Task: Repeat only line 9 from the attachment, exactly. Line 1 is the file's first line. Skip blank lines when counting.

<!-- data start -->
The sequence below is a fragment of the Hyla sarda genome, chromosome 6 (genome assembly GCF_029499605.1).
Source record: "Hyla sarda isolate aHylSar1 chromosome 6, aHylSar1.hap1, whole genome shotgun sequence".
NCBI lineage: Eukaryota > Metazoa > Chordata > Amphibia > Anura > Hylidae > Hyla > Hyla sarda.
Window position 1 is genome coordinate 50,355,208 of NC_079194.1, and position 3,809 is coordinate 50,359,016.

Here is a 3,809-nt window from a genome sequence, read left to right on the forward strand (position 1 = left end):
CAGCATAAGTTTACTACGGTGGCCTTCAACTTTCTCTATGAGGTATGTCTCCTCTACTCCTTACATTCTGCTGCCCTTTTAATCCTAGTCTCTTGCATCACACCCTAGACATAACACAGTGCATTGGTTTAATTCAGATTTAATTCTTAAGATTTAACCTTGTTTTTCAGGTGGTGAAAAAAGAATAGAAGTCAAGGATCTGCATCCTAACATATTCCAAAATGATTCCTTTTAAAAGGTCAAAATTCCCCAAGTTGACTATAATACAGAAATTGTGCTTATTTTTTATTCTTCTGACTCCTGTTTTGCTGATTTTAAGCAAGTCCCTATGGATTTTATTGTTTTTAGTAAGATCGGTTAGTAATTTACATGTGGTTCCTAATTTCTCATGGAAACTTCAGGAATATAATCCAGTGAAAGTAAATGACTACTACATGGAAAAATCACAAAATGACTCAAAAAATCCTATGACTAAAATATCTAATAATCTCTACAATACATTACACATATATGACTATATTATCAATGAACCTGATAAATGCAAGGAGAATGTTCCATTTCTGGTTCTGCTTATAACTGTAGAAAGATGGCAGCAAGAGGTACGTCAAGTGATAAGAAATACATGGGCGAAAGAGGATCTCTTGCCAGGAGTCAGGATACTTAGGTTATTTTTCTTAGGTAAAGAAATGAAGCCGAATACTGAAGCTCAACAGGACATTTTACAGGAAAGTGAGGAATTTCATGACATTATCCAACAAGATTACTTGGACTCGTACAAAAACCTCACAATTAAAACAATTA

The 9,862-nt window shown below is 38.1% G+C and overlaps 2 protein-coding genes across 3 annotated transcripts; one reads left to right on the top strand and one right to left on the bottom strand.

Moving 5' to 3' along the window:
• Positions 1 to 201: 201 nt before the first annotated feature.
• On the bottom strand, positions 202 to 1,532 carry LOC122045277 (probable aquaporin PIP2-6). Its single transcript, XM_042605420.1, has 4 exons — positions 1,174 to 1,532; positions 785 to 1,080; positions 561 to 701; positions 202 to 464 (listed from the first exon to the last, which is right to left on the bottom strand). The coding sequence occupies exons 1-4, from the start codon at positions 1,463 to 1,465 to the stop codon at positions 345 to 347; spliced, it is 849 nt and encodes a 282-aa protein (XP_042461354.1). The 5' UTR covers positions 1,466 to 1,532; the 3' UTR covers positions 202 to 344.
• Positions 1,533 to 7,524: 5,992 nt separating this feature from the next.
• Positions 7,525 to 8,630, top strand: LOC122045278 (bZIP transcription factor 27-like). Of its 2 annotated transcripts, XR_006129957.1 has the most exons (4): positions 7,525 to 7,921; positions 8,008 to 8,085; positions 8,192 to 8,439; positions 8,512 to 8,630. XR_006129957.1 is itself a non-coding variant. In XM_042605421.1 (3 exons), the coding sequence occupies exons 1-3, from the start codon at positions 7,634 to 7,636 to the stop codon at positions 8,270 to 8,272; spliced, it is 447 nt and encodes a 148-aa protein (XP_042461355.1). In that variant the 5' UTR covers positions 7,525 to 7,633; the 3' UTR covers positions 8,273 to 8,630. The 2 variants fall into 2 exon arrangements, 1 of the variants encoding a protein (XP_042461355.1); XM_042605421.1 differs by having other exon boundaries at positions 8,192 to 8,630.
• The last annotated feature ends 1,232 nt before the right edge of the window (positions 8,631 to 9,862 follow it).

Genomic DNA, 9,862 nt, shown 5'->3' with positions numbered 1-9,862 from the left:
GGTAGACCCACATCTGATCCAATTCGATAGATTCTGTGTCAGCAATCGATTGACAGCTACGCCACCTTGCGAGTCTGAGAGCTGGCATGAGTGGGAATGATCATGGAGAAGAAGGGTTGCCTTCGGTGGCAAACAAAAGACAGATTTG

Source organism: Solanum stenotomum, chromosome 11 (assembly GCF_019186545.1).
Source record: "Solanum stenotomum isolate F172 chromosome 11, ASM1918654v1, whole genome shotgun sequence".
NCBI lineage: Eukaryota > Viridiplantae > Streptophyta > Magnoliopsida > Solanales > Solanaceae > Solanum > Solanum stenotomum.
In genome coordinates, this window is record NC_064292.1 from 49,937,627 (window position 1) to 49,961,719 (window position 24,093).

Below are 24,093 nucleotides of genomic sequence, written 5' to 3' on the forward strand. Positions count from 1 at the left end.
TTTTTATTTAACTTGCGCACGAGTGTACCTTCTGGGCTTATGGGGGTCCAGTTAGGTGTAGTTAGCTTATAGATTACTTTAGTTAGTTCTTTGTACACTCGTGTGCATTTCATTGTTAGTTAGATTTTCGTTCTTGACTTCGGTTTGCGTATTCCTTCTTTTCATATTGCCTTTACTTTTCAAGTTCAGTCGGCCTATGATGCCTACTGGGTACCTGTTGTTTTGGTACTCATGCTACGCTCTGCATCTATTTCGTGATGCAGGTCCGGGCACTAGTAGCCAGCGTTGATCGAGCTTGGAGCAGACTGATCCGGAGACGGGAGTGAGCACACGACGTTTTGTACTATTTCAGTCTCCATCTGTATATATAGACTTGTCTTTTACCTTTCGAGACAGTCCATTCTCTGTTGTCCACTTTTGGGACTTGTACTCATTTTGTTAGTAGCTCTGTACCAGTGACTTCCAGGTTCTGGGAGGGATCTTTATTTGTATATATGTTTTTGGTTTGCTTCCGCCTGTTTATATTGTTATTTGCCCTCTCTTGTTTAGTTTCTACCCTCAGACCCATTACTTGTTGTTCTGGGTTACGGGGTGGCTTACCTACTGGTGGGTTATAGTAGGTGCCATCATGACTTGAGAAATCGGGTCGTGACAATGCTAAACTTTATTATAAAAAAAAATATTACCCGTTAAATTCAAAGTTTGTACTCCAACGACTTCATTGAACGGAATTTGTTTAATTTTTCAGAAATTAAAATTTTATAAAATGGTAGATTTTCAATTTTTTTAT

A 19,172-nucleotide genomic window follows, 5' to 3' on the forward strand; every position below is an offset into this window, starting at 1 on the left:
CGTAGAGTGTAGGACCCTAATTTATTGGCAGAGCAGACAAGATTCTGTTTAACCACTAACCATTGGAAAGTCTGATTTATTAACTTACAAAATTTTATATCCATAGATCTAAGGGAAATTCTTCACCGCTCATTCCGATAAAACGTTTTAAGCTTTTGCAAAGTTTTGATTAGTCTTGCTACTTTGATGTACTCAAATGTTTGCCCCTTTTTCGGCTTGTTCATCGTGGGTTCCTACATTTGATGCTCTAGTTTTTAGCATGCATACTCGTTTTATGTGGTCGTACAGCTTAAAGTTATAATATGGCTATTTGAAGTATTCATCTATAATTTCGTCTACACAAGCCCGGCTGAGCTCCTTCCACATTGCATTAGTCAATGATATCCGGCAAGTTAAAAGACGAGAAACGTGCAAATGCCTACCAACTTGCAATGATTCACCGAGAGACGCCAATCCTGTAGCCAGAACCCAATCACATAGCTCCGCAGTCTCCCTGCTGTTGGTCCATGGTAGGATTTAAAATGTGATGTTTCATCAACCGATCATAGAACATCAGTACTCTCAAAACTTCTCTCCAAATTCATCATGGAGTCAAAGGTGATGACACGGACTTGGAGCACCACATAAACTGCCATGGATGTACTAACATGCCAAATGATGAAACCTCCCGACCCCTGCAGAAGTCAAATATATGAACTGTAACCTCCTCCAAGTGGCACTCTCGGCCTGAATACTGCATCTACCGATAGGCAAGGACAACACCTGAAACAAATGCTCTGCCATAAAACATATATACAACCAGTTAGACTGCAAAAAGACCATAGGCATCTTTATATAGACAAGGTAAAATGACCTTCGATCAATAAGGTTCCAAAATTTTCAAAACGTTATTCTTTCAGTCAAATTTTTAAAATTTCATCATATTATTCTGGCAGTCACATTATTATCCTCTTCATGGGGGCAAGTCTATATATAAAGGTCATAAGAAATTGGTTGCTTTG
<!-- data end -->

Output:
• Positions 1 to 201: 201 nt before the first annotated feature.